Before I go on with the review, I must offer a disclaimer. I have known Sarah for as long as I have known of Chronicles of Future Earth – 17 years. This was her setting for an RPG we played and we went adventuring in the very universe this novel introduces. And I loved every second.

Well … not the time when my friend destroyed a few shelves of ancient books with his finger just to find which ones were magical. I was shocked someone could be so careless with books.

Anyway … the point is that we had a great time.  I have been a huge fan of the setting since even before it was published and I am good friends with the author. I am also very aware of her other novel and game in the Mindjammer setting, and know how well she writes. So I was bound to like this novel.

I just didn’t expect I was going to like it so much!

When I received the advance preview copy of the novel, it took the best part of 10 minutes to start reading it. And it took Sarah the best part of 20 minutes to throw me into the action. Pretty much from the start, fearlessly, the novel throws you into the world and the characters with just a few brush strokes to paint the very basics of both characters and their surroundings.

To start with I found that a bit disconcerting. Names of lost eras come and go. Places, creatures, people, objects, societies… it all comes in a whirlwind of activity that takes some time to process. This is coupled with the fearlessness of the author to throw you right at the deep end of the action pretty much from the start. A bit of chaos of information that little by little takes shape as eventually one becomes fully familiar with the ideas of pantheons, magics, politics and geography, as well as characters and a very well accomplished sense of ancient history.

The thing is, even though it feels a bit chaotic, it actually makes perfect sense in the context of the novel. An unknown situation is what the characters face and an unknown situation is what the readers get. As the plot unfolds, things become clearer for both characters and readers at the same time, thus helping with the pace and the familiarity with the threat, as well as making a better connection to the world and its history. By the end of the novel, you feel you have been there a long time and, without even realising, you have become very familiar with the world in the book.

The map at the beginning, even though a bit small due to the constraints of the book, gives a very handy visual clue to the journey the protagonists follow, as well as the scope of the world, considering it only represents a fraction of the whole place.

This is also important because it gives us a very clear idea of how well the world is created. How much sense it makes. And, personally, it makes me curious to know more about the cities, mountains, rivers and territories.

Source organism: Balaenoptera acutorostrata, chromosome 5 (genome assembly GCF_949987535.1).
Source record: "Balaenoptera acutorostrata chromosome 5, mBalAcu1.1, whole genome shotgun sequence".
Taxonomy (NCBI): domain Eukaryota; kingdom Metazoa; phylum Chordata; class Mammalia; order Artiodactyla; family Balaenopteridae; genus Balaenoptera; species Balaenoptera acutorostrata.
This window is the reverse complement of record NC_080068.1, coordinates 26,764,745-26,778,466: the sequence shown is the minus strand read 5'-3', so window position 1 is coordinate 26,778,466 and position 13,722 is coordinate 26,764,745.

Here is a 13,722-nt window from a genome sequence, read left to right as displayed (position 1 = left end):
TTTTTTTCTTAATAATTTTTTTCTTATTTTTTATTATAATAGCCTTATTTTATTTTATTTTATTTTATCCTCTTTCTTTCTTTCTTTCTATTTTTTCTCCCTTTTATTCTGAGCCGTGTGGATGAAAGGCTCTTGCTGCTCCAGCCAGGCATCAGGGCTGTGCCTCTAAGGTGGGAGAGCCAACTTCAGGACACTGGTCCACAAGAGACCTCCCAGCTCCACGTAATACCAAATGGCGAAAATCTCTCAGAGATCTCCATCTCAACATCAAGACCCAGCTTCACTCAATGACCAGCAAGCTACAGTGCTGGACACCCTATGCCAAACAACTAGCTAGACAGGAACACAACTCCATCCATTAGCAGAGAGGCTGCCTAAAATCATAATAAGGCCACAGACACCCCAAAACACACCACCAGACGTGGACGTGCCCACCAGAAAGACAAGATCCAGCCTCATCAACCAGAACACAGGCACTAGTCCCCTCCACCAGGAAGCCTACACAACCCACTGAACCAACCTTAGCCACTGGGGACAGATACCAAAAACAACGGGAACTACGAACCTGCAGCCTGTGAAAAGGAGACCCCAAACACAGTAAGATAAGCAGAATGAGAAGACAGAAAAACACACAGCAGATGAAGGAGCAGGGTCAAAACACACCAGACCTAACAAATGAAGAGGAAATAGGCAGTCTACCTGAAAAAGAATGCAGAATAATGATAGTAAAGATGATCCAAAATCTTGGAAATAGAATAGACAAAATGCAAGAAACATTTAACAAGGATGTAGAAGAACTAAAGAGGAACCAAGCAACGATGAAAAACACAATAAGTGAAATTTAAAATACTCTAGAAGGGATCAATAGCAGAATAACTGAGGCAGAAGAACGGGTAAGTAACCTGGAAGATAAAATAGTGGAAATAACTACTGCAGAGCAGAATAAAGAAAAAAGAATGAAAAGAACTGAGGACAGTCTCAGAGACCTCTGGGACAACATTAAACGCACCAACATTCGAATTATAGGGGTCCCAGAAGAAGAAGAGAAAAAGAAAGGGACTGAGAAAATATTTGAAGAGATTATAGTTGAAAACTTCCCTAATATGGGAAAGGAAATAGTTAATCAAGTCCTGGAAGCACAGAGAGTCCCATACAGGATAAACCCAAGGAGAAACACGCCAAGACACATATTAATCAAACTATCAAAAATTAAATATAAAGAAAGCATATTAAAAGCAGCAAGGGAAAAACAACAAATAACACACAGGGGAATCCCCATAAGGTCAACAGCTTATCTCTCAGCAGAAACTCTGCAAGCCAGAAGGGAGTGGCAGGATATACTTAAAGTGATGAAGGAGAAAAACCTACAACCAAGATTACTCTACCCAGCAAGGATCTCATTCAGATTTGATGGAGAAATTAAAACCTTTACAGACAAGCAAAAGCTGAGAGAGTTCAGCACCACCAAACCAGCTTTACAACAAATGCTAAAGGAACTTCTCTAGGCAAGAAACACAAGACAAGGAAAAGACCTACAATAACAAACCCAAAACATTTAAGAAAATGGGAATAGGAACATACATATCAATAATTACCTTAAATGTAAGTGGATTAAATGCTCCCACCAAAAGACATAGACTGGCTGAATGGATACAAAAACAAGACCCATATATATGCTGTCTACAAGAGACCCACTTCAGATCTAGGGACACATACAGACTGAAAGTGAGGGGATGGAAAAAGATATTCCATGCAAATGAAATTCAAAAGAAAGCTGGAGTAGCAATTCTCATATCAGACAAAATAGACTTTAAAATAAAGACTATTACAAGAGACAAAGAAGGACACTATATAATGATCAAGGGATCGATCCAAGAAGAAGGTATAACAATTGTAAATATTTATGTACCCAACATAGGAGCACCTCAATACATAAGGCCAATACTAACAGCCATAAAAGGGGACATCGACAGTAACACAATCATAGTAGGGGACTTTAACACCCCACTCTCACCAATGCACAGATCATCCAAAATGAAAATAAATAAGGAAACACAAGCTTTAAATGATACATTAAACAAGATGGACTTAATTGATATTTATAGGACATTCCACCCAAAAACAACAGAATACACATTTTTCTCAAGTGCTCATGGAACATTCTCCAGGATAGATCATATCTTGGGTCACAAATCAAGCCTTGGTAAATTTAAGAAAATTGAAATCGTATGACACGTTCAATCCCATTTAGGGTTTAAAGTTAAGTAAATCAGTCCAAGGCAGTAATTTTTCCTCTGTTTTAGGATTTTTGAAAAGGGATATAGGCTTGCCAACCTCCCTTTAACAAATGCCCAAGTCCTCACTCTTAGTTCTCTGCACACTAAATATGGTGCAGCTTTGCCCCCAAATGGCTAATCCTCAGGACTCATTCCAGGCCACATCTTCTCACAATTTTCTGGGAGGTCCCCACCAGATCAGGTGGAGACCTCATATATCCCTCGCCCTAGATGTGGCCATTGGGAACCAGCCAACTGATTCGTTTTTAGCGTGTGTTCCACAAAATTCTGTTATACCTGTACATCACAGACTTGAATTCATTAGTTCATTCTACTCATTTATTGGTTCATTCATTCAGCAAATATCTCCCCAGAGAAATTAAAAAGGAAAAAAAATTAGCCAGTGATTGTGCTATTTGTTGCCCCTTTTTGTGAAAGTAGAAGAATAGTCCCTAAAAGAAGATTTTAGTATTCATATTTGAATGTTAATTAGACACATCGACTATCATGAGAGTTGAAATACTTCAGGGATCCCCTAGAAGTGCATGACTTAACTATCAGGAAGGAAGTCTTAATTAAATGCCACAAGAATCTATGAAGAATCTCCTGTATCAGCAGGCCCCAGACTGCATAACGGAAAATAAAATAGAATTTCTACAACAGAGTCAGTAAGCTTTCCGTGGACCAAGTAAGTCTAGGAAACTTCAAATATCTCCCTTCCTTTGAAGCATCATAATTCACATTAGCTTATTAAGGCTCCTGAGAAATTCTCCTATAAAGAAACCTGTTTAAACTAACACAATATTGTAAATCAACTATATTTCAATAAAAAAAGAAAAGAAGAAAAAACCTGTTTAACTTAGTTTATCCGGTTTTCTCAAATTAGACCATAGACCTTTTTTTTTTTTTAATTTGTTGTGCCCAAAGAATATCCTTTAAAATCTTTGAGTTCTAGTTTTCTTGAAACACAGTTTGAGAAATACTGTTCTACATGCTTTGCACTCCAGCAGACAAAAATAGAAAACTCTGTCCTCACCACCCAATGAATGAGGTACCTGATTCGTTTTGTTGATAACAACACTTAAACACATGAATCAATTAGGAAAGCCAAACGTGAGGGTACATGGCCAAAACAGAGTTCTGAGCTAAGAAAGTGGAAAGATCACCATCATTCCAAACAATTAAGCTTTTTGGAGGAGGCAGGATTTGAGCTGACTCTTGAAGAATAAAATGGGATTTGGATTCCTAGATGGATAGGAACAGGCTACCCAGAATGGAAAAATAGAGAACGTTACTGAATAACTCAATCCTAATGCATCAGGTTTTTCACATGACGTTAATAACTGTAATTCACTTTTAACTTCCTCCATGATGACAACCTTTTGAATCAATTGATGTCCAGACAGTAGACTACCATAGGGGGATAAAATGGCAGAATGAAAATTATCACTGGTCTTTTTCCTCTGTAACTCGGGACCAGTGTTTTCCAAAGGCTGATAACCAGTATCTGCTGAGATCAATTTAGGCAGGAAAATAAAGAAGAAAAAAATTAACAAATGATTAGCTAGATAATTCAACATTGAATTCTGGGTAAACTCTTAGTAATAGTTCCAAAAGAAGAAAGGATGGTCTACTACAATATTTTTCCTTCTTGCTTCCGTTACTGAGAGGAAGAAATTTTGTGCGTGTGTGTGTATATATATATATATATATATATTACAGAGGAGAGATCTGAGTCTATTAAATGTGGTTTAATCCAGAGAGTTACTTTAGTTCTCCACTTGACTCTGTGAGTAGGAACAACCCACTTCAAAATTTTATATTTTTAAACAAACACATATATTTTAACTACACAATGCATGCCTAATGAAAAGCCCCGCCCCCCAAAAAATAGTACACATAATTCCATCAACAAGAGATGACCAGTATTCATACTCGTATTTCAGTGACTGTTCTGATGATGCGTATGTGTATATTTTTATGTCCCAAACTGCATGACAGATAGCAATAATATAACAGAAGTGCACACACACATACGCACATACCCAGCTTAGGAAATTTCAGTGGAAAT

The plot is not something revolutionary, and it doesn’t need to be. Something has been found that puts the world at risk and it falls on the shoulders of the few and the unprepared to defuse the situation, or at least try. Taking place in two different locations and involving two different sets of characters, the plot evolves amidst intrigue and slightly predictable subterfuge in a crescendo of action that keeps you entertained throughout the novel.

Characters are very well crafted. Even though I can’t help but think we haven’t seen all they have to offer, relationships are explored and personalities grow with surprising detail that goes from the genesis of their friendships to their sexuality and emotional involvement. From the naive innocence of Iago the apprentice, to the churlish dignified traditions of the Pilogiarch or the troubled past of the priestess Appia, all of them show their vulnerabilities without shame or remorse and they grow stronger because they become closer to us. Suddenly someone from a dodgy background can be just as noble and someone who comes from a place of knowledge can have his world turned upside down.

One thing Newton doesn’t shy away from is, actually, fantasy. I know this sounds silly, but bear with me.

It is much too often that I read fantasy novels and they don’t get out of the Elves, Dwarves, Orcs and Halflings. Medieval fantasy can be a bit trite at times. The Worm Within is not. Far from elves, here we have Viriki and other species, more alien and insectoid than mammal. And they are not just alien in their looks, but also their customs and behaviours are well reflected, giving us societies that, although vastly different, live together and mix well with each other.

Nods at real life situations are scattered around the book. So much so that it feels in places like it’s giving a very subtle yet powerful slap in the face of bigotry and shows a diversity that feels as natural as appropriate.